Stanley v. Cullen, No. 08-99026 (1-31-11) (W. Fletcher with Tallman and Bybee). In this capital habeas, the petitioner raises issues that revolve around his competency. Was he competent at the time? Should his counsel have raised competency at the guilt phase? Should the court sua sponte have delved into the competency issue? Lastly, was it proper to remand to the state court to determine whether a retrial on competency was proper given the finding of juror misconduct during the state competency trial (separate from the capital trial). The 9th denied the petitioner's claims revolving around competency. Focusing on what the court could know, the 9th concluded that the state court judge did not err in not raising competency. The petitioner, at the time, presented himself as competent. The counsel likewise at the time were not ineffective for not raising competency earlier (they raised it at penalty and not guilt). The manifestation occurred later. The procedure the district court approved -- remanding to the state court to determine if a competency retrial was feasible -- was acceptable, and the decision did not have to be made by the federal court.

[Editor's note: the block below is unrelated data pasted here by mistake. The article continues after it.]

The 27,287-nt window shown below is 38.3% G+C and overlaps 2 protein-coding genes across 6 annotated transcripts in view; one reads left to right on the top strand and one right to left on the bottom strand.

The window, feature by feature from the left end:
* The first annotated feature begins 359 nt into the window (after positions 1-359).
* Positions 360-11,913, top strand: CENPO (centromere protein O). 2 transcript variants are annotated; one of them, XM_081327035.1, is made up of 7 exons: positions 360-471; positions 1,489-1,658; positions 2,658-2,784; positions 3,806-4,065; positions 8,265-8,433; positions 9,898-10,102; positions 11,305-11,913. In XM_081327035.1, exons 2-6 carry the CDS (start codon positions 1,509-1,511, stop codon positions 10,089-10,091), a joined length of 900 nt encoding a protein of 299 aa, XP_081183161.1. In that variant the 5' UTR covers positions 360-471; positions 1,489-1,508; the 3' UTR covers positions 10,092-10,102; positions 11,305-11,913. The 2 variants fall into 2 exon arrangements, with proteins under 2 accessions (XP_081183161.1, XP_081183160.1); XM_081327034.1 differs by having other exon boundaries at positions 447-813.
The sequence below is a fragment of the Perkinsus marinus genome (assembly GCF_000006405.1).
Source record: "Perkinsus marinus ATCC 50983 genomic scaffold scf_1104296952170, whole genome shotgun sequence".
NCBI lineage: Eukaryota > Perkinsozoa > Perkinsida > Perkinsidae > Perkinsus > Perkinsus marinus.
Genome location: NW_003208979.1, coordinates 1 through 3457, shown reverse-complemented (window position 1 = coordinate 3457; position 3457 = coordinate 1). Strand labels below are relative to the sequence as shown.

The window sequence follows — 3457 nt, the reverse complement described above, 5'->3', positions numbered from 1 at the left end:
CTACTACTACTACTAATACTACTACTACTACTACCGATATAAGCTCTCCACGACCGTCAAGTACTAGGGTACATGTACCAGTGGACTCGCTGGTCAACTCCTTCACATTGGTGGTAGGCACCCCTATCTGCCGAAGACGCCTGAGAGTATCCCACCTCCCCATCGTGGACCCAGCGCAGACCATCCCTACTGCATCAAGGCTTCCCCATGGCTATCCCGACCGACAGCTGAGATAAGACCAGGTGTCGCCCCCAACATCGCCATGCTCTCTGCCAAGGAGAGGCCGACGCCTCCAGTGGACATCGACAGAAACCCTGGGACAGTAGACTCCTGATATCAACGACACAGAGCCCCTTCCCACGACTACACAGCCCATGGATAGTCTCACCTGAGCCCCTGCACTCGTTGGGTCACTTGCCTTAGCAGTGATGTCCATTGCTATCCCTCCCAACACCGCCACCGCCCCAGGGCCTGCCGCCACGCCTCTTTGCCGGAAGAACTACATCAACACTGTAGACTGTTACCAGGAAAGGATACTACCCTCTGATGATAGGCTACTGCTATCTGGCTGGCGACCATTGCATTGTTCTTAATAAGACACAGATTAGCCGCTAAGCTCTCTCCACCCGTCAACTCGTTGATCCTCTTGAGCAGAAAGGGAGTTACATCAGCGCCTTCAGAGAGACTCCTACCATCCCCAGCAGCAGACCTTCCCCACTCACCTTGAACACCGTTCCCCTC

U.S. v. Morris, No. 10-10009 (2-2-11) (Per curiam with Wallace, Noonan, and Silverman). The ground-hog of due process emerged, saw the shadow of Bordenkircher v. Hayes, 434 U.S. 357 (1978), retreated, and predicted a continued long winter of take-it-or-leave-it pleas. The defendant here was given a Hobson's choice: not litigate the case, plea to a 10-year mandatory minimum, and testify at an upcoming murder and drug trial of a gang leader OR the government would file a 851 drug enhancement and he would face a 20-year mandatory minimum. The time for the deal lapsed, and the enhancement was filed. The district court struck the enhancement information because the deal "offended due process." The defendant had to give up most of his rights; and this so-called deal had no give-and-take. On the government's appeal, the 9th found this case was indistinguishable from Bordenkircher. In Bordenkircher, the Supremes held that a prosecutor's decision to carry out a threat made during plea negotiations does not violate due process. In Bordenkircher, the threat was a recidivist enhancement. Here, it was the same, along with the added condition of testifying, but that did not change the analysis. The government can make its best offer, with conditions, up front, which is what happened here. Due process was not violated.